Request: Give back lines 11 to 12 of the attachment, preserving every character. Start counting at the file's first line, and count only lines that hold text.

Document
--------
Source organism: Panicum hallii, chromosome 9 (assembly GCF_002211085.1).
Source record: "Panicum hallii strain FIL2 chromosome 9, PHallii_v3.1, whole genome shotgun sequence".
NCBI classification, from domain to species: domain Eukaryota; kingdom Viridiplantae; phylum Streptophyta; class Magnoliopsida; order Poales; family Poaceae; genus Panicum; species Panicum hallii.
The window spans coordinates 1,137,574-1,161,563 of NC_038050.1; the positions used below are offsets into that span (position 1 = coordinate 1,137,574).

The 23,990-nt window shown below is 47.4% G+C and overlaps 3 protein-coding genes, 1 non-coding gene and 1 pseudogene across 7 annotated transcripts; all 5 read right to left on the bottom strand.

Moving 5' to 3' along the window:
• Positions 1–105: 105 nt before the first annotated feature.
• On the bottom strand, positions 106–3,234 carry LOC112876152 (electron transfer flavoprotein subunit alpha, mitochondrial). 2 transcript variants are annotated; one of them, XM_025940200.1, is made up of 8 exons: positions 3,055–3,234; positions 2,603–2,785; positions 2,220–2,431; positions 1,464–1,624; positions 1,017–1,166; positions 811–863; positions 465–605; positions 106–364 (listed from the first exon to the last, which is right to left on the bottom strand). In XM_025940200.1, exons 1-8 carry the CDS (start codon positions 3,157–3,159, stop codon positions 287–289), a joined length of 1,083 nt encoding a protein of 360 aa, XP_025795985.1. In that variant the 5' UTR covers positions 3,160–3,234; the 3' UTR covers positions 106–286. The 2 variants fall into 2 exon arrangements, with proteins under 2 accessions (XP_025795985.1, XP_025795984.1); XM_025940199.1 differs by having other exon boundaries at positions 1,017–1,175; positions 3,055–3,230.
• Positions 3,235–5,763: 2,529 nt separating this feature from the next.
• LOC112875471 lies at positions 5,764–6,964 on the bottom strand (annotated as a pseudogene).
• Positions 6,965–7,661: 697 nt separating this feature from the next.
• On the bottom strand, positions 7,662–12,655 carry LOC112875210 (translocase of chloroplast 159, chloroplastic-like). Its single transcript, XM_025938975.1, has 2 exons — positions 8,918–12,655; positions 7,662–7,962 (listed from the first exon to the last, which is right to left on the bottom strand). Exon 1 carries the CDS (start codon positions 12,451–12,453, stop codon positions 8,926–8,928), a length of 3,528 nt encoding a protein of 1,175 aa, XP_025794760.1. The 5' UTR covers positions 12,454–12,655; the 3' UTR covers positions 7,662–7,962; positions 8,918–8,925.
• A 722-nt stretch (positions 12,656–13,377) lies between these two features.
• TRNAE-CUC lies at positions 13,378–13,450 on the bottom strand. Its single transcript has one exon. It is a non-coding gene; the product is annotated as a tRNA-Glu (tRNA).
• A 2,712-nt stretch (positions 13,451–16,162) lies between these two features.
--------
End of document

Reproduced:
• Positions 6,965–7,661: 697 nt separating this feature from the next.
• On the bottom strand, positions 7,662–12,655 carry LOC112875210 (translocase of chloroplast 159, chloroplastic-like). Its single transcript, XM_025938975.1, has 2 exons — positions 8,918–12,655; positions 7,662–7,962 (listed from the first exon to the last, which is right to left on the bottom strand). Exon 1 carries the CDS (start codon positions 12,451–12,453, stop codon positions 8,926–8,928), a length of 3,528 nt encoding a protein of 1,175 aa, XP_025794760.1. The 5' UTR covers positions 12,454–12,655; the 3' UTR covers positions 7,662–7,962; positions 8,918–8,925.